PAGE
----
Fifteen years have come and gone since abortion was rammed through in South African in the name of ‘reproductive rights.’ Catholic bishops in the region have expressed regret at the loss of an estimated one million children who were stripped of “the most fundamental of rights, the right to life.”
“We remember those one million babies,” said Archbishop Buti Tlhagale on behalf of the Southern African Catholic Bishops’ Conference that convened at the end of January. The Conference is comprised of Catholic Bishops from Botswana, South Africa, and Swaziland.
In November of 1996, South Africa enacted the Choice on Termination of Pregnancy Act that allowed “every woman the right to choose whether to have an early, safe and legal termination of pregnancy according to her individual beliefs.” The South African government at this time interpreted their constitution to “protect the right of persons to make decisions concerning reproduction and to security in and control over their bodies.”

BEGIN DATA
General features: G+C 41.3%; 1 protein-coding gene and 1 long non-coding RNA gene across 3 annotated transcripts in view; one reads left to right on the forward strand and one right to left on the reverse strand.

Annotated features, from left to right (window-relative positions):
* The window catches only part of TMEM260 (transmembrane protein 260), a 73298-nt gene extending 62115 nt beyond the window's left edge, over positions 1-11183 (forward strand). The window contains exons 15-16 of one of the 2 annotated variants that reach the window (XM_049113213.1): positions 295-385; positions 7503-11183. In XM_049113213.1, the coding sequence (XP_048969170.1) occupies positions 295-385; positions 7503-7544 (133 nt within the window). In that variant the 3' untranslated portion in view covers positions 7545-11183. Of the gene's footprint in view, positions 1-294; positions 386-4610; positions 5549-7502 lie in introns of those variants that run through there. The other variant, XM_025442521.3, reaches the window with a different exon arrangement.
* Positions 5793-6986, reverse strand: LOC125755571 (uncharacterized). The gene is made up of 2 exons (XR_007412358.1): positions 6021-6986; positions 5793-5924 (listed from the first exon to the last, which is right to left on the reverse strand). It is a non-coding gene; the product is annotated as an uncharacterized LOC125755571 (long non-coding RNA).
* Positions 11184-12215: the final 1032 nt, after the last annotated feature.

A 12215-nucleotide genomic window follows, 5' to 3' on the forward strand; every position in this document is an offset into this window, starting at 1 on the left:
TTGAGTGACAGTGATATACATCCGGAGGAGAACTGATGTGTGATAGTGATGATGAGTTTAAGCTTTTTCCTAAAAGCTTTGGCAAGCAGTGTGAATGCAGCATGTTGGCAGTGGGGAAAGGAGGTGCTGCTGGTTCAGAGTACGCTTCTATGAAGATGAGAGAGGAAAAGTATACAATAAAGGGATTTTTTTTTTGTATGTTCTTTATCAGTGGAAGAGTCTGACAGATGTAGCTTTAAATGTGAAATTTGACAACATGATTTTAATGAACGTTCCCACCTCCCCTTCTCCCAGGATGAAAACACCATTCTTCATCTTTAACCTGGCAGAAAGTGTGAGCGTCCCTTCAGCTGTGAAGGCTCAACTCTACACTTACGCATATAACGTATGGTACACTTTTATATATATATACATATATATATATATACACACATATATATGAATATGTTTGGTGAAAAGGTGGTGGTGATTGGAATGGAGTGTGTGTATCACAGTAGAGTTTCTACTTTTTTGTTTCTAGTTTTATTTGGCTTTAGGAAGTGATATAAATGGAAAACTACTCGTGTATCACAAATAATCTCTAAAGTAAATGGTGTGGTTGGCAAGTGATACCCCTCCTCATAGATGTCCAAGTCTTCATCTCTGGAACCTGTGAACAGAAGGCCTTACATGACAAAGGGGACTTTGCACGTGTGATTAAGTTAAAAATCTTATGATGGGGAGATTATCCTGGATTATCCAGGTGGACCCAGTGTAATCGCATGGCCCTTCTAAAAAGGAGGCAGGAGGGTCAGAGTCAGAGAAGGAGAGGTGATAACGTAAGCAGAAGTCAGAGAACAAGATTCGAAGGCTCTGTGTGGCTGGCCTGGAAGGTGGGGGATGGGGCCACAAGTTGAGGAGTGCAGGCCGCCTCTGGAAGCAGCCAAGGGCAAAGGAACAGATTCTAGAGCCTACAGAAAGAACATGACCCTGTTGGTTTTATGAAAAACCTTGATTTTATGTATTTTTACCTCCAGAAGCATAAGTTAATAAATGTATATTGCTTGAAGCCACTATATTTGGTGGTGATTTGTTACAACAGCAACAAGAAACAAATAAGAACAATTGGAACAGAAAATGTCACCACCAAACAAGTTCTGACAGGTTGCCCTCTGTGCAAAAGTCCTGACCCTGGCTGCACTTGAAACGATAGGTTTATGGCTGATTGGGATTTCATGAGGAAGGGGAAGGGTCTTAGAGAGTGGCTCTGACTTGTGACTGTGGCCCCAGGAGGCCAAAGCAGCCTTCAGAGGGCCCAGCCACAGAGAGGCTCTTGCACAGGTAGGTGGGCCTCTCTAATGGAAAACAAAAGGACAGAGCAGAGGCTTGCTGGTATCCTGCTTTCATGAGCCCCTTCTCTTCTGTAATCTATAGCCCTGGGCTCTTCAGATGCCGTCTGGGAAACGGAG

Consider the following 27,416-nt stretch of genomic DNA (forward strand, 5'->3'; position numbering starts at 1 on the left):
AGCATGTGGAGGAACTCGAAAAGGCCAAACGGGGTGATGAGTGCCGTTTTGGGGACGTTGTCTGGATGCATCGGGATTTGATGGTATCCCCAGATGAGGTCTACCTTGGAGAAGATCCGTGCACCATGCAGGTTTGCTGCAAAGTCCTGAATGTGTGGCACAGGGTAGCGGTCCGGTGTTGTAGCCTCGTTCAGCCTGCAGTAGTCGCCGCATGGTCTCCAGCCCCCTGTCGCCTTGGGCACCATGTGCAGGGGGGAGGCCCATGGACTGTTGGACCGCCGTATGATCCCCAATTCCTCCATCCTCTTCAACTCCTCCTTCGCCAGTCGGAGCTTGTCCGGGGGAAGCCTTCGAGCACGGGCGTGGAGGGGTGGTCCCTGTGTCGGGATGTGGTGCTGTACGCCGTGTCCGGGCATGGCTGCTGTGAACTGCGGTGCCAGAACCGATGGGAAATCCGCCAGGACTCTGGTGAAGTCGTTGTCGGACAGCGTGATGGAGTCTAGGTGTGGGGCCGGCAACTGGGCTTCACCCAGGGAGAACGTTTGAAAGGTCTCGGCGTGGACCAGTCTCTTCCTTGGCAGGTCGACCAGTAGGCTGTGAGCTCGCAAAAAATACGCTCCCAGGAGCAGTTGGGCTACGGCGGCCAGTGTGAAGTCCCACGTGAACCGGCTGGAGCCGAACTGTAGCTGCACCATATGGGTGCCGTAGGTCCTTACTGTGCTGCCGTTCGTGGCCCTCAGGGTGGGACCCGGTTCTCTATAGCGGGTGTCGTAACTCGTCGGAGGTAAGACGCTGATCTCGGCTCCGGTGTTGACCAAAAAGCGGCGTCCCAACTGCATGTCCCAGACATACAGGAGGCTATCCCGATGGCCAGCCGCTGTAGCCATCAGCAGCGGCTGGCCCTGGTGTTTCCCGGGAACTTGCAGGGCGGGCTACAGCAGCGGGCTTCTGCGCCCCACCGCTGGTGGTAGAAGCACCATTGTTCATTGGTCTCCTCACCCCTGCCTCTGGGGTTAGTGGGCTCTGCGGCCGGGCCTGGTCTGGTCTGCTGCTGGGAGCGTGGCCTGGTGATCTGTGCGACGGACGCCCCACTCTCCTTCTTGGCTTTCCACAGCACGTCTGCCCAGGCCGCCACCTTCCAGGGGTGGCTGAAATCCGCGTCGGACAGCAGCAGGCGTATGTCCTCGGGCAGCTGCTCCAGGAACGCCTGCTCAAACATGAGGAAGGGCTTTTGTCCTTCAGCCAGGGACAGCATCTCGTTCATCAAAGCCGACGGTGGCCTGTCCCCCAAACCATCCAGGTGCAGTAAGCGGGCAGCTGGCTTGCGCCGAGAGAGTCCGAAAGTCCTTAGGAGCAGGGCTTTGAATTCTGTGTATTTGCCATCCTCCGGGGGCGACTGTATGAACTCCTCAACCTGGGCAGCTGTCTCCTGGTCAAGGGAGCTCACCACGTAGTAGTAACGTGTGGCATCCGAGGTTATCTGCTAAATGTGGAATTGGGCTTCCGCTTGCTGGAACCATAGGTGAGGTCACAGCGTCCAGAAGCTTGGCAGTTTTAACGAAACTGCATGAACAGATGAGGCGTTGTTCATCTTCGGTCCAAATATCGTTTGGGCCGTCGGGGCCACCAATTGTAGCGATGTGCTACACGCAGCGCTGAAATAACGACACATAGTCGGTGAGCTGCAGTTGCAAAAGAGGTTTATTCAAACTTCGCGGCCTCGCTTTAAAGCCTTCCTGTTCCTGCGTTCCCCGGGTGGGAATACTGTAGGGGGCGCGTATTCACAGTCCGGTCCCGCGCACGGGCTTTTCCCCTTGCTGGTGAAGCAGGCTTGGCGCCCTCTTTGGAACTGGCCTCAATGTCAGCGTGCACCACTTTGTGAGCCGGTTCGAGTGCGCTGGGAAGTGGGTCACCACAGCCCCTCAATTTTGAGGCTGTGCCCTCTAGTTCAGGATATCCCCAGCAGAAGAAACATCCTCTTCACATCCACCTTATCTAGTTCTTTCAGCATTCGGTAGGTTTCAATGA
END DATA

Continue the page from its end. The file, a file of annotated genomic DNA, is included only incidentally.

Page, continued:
The government stated in the Act that it was their “belief” that the “termination of pregnancy is not a form of contraception or population control.” Archbishop Buti Tlhagale stated what he called the “clear and unambiguous” position of the Catholic Church on abortion. “Each unborn child is created by God, ‘knit together in (its) mother’s womb’ (Ps 139.13). That unborn child is a human being with a human life that must be protected. He or she has a right to life, a right that must be respected by the mother and protected by the state.”